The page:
The Case of the Late Pig

The main thing to remember in autobiography, I have always thought, is not to let any damned modesty creep in to spoil the story. This adventure is mine, Albert Campion’s, and I am fairly certain that I was pretty nearly brilliant in it in spite of the fact that I so nearly got myself and old Lugg killed that I hear a harp quintet whenever I consider it.

The Case of the Late Pig is the eighth of Margery Allingham’s adventure novels featuring Albert Campion. I say adventure novels, rather than mysteries, because the more of these that I read, the more I’m convinced that these books are not meant to be read as whodunits. Some of the crimes in the books are more solvable than others, but Allingham holds back too much and makes the crimes too tricksy for solving them to be the point. They’re clever suspense stories with an entertaining hero, and this book is no exception. Note that Campion himself, in the opening lines to the novel quoted above, calls this an adventure.

Interestingly, a Guardian article published this week reveals that Agatha Christie thought Allingham is more interested in character than in plot. Although this particular crime does end with something of a bombshell, rather than the flat and inevitable conclusion Christie said characterized many of Allingham’s novels, I quite agree that the characters are the main point of interest here. And they’re interesting in a different way than the characters in, say, Dorothy L. Sayers’s novels. At this point anyway, Campion hasn’t developed the layers that Wimsey is known for. He’s more of a madcap loon with hidden depths that have yet to be plumbed. (I always think of him as The Doctor solving crimes.)

For the first (and I believe last) time in the Campion novels, Campion himself narrates this story. Campion is a delightful character, and it’s fun to get inside his head for a while. However, the fact that Campion narrates the story makes it all the more evident that Allingham holds back on clues and information that readers might use to solve the crime. I think Campion tells us everything he knows, but there’s plenty he suspects that we don’t learn about until after the fact. What’s nice is seeing his genuine distress about endangering Lugg, his manservant with whom he has a comically contentious relationship. And we also see how oblivious he can be to the attentions of the women around him when he’s on a case and how this obliviousness leads to disappointment when the case is over.

So with all this dithering, you’re probably wondering what exactly the story is about. The mystery adventure centers on one of Campion’s school classmates, Pig Peters, a man who seems unable to die and stay dead. First, he dies of natural causes, and Campion attends his funeral. Six months later, Campion is called in to investigate the death of Pig Peters, now going by a different name and just recently killed by a massive stone urn that fell off the top of a building where he was staying. There are anonymous notes, an array of suspects, additional victims, new dangers, obscure bits of knowledge, and all the other trappings of a crime novel. A solid and fun little adventure, told well.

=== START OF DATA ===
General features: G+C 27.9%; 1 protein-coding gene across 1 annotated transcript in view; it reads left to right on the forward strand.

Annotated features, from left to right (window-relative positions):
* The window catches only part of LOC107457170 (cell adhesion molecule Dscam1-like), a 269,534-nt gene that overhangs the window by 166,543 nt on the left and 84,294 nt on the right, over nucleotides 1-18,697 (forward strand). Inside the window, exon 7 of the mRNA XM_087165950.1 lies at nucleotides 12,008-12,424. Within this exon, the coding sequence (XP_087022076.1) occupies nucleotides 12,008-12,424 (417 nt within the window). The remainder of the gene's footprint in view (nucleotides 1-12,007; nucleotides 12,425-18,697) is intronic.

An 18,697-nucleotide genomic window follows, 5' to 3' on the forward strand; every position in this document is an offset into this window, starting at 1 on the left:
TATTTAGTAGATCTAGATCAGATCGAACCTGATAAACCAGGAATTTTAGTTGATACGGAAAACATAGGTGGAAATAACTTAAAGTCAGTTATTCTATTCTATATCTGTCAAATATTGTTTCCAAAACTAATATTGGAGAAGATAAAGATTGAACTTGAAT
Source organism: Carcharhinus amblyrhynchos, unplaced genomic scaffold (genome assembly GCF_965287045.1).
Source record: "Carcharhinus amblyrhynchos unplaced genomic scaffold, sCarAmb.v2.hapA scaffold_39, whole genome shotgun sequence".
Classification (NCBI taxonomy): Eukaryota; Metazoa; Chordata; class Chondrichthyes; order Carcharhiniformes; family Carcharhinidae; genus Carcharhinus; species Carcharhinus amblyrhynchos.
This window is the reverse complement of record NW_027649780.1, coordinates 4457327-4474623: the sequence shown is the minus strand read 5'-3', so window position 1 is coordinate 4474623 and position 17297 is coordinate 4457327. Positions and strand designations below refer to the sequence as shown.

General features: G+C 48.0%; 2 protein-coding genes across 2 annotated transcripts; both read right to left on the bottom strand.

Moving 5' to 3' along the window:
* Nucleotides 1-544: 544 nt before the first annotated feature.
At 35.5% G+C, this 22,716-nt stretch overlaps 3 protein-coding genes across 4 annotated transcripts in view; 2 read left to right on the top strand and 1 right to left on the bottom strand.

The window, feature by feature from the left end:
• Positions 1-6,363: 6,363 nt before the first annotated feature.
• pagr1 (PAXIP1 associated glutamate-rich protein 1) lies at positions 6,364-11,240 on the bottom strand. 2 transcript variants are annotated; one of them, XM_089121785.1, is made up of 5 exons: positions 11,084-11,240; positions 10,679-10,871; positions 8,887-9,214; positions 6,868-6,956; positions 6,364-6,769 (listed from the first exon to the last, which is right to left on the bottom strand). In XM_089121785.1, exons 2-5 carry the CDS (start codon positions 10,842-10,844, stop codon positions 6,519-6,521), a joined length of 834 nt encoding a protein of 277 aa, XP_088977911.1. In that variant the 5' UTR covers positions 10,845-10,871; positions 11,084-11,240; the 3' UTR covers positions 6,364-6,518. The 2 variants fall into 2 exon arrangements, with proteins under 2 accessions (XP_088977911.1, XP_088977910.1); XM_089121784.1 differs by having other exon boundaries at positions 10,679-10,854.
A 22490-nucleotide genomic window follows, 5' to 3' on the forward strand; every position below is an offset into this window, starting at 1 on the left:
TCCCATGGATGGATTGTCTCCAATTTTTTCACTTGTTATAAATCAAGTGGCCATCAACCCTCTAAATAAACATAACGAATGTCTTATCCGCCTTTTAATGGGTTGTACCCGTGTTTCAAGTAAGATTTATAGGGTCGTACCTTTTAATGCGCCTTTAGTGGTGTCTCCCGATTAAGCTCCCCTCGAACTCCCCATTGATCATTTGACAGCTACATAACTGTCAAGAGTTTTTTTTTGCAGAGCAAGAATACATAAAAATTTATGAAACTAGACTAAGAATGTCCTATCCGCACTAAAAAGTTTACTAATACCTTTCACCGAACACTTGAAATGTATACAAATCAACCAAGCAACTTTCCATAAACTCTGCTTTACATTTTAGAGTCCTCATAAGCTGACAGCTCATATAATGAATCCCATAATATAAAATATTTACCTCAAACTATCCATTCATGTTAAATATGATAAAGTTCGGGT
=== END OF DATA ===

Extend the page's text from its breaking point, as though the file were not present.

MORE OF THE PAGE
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10 Responses to The Case of the Late Pig

  1. Lisa says:

    I remember this book for the first-person narration, but I’ve forgotten almost everything else. I think I read them too quickly the first time around, because the plots tend to blur together. I suppose Agatha Christie has a point, though I think it’s a case of pot & kettle, since her books are short on characterization. And that’s why i prefer Allingham, and Sayers & Tey – for their people.

    • Teresa says:

      The thing that interested my about Christie’s comment is that I think she’s right, but like you, I don’t consider the interest in character to be a flaw. It’s all a matter of what you’re looking for. If I wanted puzzles, I’d go for Christie because she does those well. I’m just less interested in those.

  2. drharrietd says:

    I’m a great fan of Allingham — my mother introduced me to her books when I was a teenager and I’ve loved her ever since. I’ve read all of them, I think, but this one has faded completely from my memory so thanks for the reminder — I must get hold of it soon.

  3. Massive stone urns falling on people really are a marker of that era! Isn’t there one in Christie’s Murder is Easy? (Enjoyed our conversation on twitter about Campion: I will read another one just to make sure I don’t like him!)

    • Teresa says:

      I don’t remember the one from Christie, but it wouldn’t surprise me at all! If you’re looking to try Campion again, I’d recommend Sweet Danger (aka Kingdom of Death or The Fear Sign) over this one. It’s my favorite so far.

  4. FleurFisher says:

    It’s a long time since I read the book and the details are gone, but I do remember I picked it up because I loved the BBC dramatisation. Allingham is one of those authors I keep meaning to reread in order, and one day I really will.

    • Teresa says:

      I’d really like to watch the BBC films. I saw a bit of Mystery Mile when it was available on Netflix, but I didn’t finish, and it’s not there anymore. Peter Davison seems like he could be a great Campion.

  5. helen says:

    I vaguely remember reading this a long time ago. Like FleurFisher I keep meaning to reread Allingham. Is it heresy to say that I prefer him to Lord Peter Wimsey, whom I find rather irritating? I too agree with Christie’s point, and I am glad for a world in which both the puzzle novels and the character novels exist.

    • Teresa says:

      Not heresy, just different tastes! I like Wimsey better, but Campion continues to grow on me. They’re enough alike that I can make room for both. I’m glad for a world in which they both exist!

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